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Saudi Arabia still blocking Yemen aid despite pledge to reopen ports

Seven million Yemenis are completely dependent on humanitarian supplies for their survival [Getty]

Date of publication: 24 November, 2017

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The Saudi-led coalition in Yemen has refused to allow aid deliveries to resume a day after it pledged to lift the siege on sea and airports, the UN said.

Saudi Arabia is still blocking aid from reaching Yemen, the United Nation's humanitarian agency said, despite pledging its coalition would lift the siege.

The UN said on Friday it had been cleared to resume passenger flights to Yemen's rebel-held Sanaa airport, but desperately needed aid deliveries remain blocked. 

The Arab coalition fighting Yemeni rebels announced on Wednesday it would allow the resumption of humanitarian deliveries to Sanaa airport and the crucial Red Sea port of Hodeida, after a more than two-week blockade following a Houthi missile attack on Riyadh.

But a spokesman for the UN's humanitarian affairs office said on Friday that Riyadh has not yet granted permission to resume aid deliveries.

"The UN has been notified through our usual contacts in Riyadh that the regular passenger flight operated by the United Nations Humanitarian Air Service can fly to Sanaa from Amman starting tomorrow," Jens Laerke said.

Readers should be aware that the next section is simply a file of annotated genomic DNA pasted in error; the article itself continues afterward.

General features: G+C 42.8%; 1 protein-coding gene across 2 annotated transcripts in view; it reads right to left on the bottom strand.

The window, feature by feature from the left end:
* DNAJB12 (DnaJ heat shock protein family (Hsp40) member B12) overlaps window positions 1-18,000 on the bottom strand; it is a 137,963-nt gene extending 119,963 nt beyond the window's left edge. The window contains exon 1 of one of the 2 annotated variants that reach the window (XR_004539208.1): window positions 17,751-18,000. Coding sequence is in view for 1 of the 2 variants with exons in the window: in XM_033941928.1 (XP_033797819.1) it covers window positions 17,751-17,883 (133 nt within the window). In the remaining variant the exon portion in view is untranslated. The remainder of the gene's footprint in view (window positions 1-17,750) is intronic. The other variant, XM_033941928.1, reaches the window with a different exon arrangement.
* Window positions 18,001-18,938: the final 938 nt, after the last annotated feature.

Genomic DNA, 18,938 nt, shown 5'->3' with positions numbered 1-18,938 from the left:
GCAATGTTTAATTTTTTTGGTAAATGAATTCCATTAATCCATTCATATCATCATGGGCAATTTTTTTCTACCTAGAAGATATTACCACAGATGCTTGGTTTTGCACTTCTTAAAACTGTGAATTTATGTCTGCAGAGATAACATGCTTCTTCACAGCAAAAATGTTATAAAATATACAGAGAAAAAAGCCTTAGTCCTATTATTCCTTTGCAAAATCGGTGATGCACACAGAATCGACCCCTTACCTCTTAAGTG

"However, there has been no substantial change since yesterday regarding the requests for clearance to go by boat to Hodeida and Saleef seaports with humanitarian supplies," he added. 

Laerke said the UN was "encouraged" passenger flights had been approved but stressed the urgent need to restart aid deliveries, with the threat of widespread famine intensifying. 

A boat stocked with wheat and another with equipment to treat Yemen's cholera epidemic are ready to head to Hodeida once the UN gets the go-ahead, Laerke said. 

The International Committee of the Red Cross landed a passenger flight at Sanaa on Wednesday, spokesman Ewan Watson told AFP

Seven million Yemenis are completely dependent on humanitarian supplies for their survival, according to the UN. 

Allied with Yemeni strongman Ali Abdullah Saleh, the Iran-backed Houthi rebels control the capital Sanaa along with much of northern Yemen.

In 2015, Saudi Arabia and its allies joined the Yemeni government's fight against the rebels.

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